1693 Sicily earthquake | earthquake characteristics

Earthquake characteristics

Main faults of the Siculo-Calabrian rift zone

January 9 foreshock

A destructive earthquake occurred two days before the mainshock at 21:00 local time, centered in the Val di Noto. It had an estimated magnitude of 6.2 and a maximum perceived intensity of VIII–XI on the Mercalli intensity scale. Intensities of VIII or higher have been estimated for Augusta, Avola Vecchia, Floridia, Melilli, Noto Antica, Catania, Francofonte, Lentini, Scicli, Sortino and Vizzini.[5] Augusta lies well outside the main zone of severe shaking; its extensive damage is probably due to its construction on unconsolidated sediments.[12]

From the shape and location of the area of maximum damage, this earthquake is thought to have been caused by movement on the Avola fault.[12]

January 11 mainshock

The earthquake lasted for four minutes, according to contemporary accounts.[1] The estimated magnitude of 7.4 is taken from the extent and degree of the recorded damage, with a very large area that reached X (Extreme) or more on the Mercalli scale. The maximum shaking reached XI in the towns of Buscemi, Floridia, Melilli, Occhiola and Sortino.[5]

The source of the January 11 earthquake is debated. Some catalogues give an onshore epicentre without any direct association with a known structure, while others propose that the source was offshore due to the associated tsunami, involving either rupture along a normal fault, part of the Siculo-Calabrian rift zone,[12] or rupture along the subduction zone beneath the Ionian Sea.[7] An analysis of the distribution of tsunami run-ups along the coast suggests that a submarine landslide triggered by the earthquake is the most likely source, in which case the tsunami provides no constraint on the epicenter.[13] A landslide origin is supported by the observation of possible landslide bodies along the Hyblean-Malta escarpment.[8]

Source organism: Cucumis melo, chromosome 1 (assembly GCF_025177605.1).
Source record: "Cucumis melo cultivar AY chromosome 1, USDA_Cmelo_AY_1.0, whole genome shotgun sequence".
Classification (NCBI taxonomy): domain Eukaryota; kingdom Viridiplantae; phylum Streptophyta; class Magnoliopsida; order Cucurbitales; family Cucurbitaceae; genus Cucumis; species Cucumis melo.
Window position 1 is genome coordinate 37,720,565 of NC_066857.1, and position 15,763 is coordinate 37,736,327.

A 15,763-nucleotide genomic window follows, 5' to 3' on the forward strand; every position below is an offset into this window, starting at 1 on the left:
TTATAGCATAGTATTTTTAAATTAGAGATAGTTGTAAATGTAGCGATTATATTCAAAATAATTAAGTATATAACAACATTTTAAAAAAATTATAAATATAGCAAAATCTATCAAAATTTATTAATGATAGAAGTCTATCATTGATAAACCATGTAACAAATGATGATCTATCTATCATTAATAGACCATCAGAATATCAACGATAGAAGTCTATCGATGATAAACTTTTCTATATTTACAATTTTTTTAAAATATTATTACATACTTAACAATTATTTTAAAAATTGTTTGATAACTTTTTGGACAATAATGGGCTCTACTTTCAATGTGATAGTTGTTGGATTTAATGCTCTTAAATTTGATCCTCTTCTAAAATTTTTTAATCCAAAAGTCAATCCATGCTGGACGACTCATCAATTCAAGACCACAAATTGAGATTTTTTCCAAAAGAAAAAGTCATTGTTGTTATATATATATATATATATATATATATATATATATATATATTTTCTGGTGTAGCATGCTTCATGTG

Historic documents in the Archivo General de Simancas mention dozens of aftershocks, some as late as August 1694, and some reportedly as strong as the initial quake of January 11, 1693.[14] Aftershocks continued until at least 1696, with their effects concentrated in towns along the coast, supporting an epicenter either near the coast or offshore.[12]

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